The plot then was first of all a religious one, to restore the Roman Catholic faith, and secondly a civil one to break the Union in order to restore to Scotland the line of its ancient kings.
The earl of Mar who acted as lieutenant to the "Chevalier de St. George" found himself supported by numerous Scottish chieftains and firmly established at Perth. The clans began to move; and the "fiery cross" (fn. 1) was carried from house to house with the knowledge that unless the men folk repaired immediately to Mar's camp the penalty of their disobedience would be both fire and sword.
On the 22nd of October the Highlanders were joined at Kelso by the Northumbrian insurgents led by the earl of Derwentwater (fn. 2) under the command of General Forster. And with them went the two chief chroniclers of the Rising, viz.:—Peter Clarke who was in the service of Mr. Crackanthorpe an attorney in Westmorland, acting no doubt as legal secretary to the earl, (fn. 3) and the Revd. Robert Patten of Annandale, formerly a curate of Penrith, as chaplain to Gen. Forster. (fn. 4)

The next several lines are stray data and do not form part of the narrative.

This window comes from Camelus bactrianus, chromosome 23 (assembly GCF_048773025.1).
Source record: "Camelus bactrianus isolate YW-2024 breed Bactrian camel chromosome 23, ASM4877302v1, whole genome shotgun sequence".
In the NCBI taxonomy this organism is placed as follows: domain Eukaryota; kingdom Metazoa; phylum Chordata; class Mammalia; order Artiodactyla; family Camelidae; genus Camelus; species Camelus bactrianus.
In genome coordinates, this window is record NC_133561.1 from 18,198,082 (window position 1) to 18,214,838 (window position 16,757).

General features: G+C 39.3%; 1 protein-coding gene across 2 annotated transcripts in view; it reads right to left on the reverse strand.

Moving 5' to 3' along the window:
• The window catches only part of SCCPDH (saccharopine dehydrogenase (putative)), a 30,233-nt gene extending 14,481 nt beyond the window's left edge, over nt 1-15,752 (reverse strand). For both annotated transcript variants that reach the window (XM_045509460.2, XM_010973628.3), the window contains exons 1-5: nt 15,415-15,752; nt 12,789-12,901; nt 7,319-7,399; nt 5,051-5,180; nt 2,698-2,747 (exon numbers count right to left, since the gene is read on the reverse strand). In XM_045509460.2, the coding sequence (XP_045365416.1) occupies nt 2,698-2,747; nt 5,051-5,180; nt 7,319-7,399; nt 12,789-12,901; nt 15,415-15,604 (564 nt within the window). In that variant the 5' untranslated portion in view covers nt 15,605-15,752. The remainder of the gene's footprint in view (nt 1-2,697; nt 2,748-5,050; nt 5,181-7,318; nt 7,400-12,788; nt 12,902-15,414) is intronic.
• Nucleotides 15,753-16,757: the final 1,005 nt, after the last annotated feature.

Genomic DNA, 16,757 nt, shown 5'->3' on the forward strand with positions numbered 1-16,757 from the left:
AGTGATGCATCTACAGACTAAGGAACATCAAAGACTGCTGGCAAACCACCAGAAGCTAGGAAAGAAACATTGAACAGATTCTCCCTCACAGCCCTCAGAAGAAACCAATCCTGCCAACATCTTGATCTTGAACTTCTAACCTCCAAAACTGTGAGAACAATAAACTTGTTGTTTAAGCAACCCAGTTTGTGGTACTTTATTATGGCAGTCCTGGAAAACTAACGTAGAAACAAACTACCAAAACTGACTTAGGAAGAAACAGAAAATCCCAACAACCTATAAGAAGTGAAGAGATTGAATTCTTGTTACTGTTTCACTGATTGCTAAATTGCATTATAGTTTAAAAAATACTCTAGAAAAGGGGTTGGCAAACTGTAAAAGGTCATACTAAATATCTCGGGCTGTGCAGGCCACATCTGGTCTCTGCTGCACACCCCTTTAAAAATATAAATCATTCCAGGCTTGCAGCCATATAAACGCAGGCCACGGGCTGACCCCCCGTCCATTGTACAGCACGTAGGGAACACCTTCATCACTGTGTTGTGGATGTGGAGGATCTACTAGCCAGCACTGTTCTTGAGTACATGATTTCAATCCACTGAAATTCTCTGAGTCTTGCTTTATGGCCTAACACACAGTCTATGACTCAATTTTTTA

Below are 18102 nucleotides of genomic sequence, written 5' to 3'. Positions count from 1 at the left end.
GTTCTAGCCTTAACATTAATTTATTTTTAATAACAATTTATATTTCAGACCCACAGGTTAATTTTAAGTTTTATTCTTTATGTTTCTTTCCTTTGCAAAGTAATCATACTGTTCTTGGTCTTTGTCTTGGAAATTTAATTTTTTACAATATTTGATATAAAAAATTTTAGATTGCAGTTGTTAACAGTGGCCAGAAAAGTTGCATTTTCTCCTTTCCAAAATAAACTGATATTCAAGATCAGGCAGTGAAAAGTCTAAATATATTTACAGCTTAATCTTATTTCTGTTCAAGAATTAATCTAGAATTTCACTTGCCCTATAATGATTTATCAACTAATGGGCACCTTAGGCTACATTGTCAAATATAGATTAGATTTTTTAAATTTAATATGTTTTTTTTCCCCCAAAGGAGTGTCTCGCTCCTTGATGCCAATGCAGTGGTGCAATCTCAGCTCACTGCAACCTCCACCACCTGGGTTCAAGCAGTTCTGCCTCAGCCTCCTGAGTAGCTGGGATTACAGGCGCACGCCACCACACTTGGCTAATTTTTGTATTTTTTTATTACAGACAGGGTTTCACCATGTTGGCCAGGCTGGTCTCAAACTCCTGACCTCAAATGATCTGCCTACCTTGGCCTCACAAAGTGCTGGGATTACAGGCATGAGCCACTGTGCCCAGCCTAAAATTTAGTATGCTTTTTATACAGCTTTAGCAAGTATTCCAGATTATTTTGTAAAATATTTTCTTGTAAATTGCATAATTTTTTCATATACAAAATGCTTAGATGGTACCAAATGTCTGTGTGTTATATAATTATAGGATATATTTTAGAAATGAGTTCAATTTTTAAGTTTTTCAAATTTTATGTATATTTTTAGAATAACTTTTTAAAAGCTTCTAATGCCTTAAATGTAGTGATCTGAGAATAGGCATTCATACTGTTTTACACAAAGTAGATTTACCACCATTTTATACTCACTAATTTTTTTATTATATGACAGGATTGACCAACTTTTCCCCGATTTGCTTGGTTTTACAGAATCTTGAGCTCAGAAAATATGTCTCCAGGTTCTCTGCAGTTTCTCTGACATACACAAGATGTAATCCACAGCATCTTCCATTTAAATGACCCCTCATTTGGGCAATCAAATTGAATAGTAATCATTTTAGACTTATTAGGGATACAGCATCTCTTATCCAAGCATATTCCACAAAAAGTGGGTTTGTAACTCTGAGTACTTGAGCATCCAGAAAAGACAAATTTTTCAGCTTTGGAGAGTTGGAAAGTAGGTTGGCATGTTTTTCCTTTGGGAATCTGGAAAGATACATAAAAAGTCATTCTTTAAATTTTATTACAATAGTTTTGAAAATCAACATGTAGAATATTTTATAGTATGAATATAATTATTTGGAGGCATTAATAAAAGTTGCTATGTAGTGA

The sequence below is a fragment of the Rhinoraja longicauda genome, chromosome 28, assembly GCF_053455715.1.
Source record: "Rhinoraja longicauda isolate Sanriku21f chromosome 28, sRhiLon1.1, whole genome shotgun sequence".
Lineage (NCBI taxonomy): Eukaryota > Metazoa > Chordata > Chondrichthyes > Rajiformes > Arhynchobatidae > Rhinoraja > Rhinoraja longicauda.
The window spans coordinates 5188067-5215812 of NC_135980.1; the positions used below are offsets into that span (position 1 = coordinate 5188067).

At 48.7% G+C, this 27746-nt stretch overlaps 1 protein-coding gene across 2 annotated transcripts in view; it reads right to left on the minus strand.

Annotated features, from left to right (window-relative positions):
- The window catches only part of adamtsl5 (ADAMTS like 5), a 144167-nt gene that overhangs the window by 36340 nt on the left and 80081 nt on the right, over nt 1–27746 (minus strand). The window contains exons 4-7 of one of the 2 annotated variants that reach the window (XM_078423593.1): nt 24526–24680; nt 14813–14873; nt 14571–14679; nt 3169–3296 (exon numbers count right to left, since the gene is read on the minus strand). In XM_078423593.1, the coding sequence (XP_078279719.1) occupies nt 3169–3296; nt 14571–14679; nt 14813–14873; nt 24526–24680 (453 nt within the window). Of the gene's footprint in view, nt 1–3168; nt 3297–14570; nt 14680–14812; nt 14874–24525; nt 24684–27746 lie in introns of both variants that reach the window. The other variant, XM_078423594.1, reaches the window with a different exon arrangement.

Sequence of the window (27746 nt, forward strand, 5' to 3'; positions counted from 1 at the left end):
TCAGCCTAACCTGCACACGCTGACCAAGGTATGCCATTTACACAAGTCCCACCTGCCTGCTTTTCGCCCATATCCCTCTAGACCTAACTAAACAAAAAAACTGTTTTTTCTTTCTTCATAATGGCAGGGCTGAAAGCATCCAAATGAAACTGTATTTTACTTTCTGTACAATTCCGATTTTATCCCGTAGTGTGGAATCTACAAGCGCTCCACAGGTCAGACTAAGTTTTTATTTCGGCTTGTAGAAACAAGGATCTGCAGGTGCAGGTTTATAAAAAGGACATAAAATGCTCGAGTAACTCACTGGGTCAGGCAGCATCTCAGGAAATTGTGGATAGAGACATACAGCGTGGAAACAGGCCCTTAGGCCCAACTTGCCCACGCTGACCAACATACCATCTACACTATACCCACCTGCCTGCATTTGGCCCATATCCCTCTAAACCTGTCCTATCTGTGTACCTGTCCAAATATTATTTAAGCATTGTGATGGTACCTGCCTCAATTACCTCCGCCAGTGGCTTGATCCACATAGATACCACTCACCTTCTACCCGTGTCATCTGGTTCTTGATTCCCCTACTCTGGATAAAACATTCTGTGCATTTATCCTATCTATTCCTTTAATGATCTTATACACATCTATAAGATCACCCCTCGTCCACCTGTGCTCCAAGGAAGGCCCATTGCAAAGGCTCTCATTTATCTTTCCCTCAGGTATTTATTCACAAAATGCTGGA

When it is considered that the Jacobite army was composed of such discordant ingredients as Roman Catholics, High Churchmen, and Scottish Presbyterians who retained the old Puritan desire to purify religion from all popish adulteration, we cannot be surprised at the total want of unanimity which all historians ascribe to the campaign.
Late in the day of 31 October, after a long and toilsome march, the insurgents reached Longtown, and Brampton was entered on Tuesday the 1st of November.